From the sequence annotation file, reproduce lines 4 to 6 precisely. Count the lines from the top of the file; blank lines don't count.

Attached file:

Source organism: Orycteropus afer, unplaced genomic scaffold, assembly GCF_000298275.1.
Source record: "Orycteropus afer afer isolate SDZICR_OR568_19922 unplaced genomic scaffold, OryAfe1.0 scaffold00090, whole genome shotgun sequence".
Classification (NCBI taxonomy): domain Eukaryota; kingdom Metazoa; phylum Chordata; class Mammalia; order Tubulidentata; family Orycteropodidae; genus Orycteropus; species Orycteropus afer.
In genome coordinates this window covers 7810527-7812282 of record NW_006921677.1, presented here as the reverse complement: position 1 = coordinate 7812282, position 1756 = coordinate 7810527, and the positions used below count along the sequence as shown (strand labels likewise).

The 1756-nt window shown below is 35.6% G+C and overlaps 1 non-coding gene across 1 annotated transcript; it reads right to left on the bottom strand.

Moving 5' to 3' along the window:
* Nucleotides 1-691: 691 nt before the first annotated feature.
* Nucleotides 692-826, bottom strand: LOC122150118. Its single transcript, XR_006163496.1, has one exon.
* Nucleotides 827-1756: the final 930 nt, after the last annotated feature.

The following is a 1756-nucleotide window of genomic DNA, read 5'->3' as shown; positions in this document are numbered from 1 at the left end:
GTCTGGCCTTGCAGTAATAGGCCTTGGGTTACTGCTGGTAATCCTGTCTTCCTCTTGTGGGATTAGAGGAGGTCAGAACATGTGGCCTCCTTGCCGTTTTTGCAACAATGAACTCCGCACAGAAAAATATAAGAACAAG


In genome coordinates this window covers 7810527-7812282 of record NW_006921677.1, presented here as the reverse complement: position 1 = coordinate 7812282, position 1756 = coordinate 7810527, and the positions used below count along the sequence as shown (strand labels likewise).

The 1756-nt window shown below is 35.6% G+C and overlaps 1 non-coding gene across 1 annotated transcript; it reads right to left on the bottom strand.

Moving 5' to 3' along the window: